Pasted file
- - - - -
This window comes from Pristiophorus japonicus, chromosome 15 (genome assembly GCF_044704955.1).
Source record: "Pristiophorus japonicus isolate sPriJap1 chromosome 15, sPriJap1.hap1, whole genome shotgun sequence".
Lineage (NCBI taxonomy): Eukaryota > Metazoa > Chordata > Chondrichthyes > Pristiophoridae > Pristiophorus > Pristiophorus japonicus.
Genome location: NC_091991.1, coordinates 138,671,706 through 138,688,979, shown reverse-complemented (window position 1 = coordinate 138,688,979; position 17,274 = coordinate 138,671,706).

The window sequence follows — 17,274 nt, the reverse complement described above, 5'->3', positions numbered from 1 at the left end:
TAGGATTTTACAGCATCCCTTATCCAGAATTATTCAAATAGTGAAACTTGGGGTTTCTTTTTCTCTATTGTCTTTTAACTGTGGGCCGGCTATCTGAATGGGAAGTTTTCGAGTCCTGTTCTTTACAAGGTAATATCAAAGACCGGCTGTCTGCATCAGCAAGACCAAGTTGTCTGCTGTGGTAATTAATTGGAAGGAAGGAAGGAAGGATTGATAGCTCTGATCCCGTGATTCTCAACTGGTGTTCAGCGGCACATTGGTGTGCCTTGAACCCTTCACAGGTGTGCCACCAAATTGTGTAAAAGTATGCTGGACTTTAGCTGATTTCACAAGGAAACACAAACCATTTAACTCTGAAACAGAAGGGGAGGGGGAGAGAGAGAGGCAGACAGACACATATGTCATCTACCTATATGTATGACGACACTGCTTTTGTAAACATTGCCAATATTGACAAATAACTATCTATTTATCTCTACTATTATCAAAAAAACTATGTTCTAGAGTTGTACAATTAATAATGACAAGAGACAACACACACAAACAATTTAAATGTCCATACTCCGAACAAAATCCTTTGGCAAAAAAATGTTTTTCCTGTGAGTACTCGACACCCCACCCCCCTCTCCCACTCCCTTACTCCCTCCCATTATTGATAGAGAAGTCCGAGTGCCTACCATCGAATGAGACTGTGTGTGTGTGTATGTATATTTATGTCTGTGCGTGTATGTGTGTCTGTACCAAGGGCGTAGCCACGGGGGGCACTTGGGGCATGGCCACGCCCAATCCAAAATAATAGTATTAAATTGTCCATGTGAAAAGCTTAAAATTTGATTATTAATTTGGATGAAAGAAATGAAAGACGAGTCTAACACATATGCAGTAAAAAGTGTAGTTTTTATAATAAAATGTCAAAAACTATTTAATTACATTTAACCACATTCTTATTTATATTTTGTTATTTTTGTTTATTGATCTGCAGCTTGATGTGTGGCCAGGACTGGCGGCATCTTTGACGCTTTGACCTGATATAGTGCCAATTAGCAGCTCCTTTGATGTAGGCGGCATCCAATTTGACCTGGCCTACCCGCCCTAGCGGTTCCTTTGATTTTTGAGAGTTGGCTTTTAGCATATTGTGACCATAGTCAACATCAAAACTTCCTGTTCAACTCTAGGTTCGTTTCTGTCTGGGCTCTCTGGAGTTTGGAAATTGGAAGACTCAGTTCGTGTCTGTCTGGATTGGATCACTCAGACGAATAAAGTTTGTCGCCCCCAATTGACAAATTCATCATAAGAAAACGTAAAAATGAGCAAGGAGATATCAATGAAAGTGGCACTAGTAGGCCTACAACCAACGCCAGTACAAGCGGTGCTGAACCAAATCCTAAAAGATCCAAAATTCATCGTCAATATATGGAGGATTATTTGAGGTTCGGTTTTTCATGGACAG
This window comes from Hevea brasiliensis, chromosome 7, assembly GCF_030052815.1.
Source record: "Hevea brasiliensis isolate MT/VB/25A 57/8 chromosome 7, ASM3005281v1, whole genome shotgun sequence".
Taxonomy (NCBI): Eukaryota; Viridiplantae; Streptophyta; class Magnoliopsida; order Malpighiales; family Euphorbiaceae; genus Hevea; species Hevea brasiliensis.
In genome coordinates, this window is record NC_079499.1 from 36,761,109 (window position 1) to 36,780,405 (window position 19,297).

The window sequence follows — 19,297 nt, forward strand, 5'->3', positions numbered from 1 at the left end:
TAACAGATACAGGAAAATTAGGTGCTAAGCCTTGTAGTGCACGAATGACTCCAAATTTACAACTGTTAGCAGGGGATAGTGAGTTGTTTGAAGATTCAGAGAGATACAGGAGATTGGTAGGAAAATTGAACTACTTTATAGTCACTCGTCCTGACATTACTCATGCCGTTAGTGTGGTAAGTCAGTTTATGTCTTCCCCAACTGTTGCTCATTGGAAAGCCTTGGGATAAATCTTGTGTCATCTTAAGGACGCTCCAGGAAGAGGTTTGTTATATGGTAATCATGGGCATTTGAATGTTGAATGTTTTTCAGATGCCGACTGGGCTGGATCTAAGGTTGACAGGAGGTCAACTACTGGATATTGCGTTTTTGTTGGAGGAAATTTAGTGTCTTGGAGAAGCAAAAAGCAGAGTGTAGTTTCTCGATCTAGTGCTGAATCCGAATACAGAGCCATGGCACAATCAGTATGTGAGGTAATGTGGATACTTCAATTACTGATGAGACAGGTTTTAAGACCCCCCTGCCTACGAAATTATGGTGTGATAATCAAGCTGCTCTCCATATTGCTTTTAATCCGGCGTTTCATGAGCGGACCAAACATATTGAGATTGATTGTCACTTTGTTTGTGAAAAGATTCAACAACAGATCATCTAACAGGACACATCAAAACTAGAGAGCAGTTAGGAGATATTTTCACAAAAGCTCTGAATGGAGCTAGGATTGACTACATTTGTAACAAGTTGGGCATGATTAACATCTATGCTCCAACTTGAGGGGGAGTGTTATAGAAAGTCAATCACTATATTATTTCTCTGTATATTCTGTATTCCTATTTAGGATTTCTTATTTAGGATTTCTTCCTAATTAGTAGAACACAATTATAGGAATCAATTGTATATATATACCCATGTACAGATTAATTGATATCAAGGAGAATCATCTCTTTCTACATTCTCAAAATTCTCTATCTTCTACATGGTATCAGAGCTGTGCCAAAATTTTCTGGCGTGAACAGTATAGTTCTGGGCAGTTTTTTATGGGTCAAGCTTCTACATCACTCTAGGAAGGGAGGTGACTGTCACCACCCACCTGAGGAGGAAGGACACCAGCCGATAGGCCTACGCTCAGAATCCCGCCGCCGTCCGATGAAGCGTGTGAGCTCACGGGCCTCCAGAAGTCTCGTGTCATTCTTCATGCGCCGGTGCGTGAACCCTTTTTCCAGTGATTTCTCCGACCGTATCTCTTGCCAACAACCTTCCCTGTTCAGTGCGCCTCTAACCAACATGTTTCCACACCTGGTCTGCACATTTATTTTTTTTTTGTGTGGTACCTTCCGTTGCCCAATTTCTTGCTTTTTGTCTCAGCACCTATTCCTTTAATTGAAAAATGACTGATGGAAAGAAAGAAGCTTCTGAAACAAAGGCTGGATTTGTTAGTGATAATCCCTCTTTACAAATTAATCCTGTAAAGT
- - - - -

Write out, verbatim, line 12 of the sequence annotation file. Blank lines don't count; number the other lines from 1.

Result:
TAACAGATACAGGAAAATTAGGTGCTAAGCCTTGTAGTGCACGAATGACTCCAAATTTACAACTGTTAGCAGGGGATAGTGAGTTGTTTGAAGATTCAGAGAGATACAGGAGATTGGTAGGAAAATTGAACTACTTTATAGTCACTCGTCCTGACATTACTCATGCCGTTAGTGTGGTAAGTCAGTTTATGTCTTCCCCAACTGTTGCTCATTGGAAAGCCTTGGGATAAATCTTGTGTCATCTTAAGGACGCTCCAGGAAGAGGTTTGTTATATGGTAATCATGGGCATTTGAATGTTGAATGTTTTTCAGATGCCGACTGGGCTGGATCTAAGGTTGACAGGAGGTCAACTACTGGATATTGCGTTTTTGTTGGAGGAAATTTAGTGTCTTGGAGAAGCAAAAAGCAGAGTGTAGTTTCTCGATCTAGTGCTGAATCCGAATACAGAGCCATGGCACAATCAGTATGTGAGGTAATGTGGATACTTCAATTACTGATGAGACAGGTTTTAAGACCCCCCTGCCTACGAAATTATGGTGTGATAATCAAGCTGCTCTCCATATTGCTTTTAATCCGGCGTTTCATGAGCGGACCAAACATATTGAGATTGATTGTCACTTTGTTTGTGAAAAGATTCAACAACAGATCATCTAACAGGACACATCAAAACTAGAGAGCAGTTAGGAGATATTTTCACAAAAGCTCTGAATGGAGCTAGGATTGACTACATTTGTAACAAGTTGGGCATGATTAACATCTATGCTCCAACTTGAGGGGGAGTGTTATAGAAAGTCAATCACTATATTATTTCTCTGTATATTCTGTATTCCTATTTAGGATTTCTTATTTAGGATTTCTTCCTAATTAGTAGAACACAATTATAGGAATCAATTGTATATATATACCCATGTACAGATTAATTGATATCAAGGAGAATCATCTCTTTCTACATTCTCAAAATTCTCTATCTTCTACATGGTATCAGAGCTGTGCCAAAATTTTCTGGCGTGAACAGTATAGTTCTGGGCAGTTTTTTATGGGTCAAGCTTCTACATCACTCTAGGAAGGGAGGTGACTGTCACCACCCACCTGAGGAGGAAGGACACCAGCCGATAGGCCTACGCTCAGAATCCCGCCGCCGTCCGATGAAGCGTGTGAGCTCACGGGCCTCCAGAAGTCTCGTGTCATTCTTCATGCGCCGGTGCGTGAACCCTTTTTCCAGTGATTTCTCCGACCGTATCTCTTGCCAACAACCTTCCCTGTTCAGTGCGCCTCTAACCAACATGTTTCCACACCTGGTCTGCACATTTATTTTTTTTTTGTGTGGTACCTTCCGTTGCCCAATTTCTTGCTTTTTGTCTCAGCACCTATTCCTTTAATTGAAAAATGACTGATGGAAAGAAAGAAGCTTCTGAAACAAAGGCTGGATTTGTTAGTGATAATCCCTCTTTACAAATTAATCCTGTAAAGT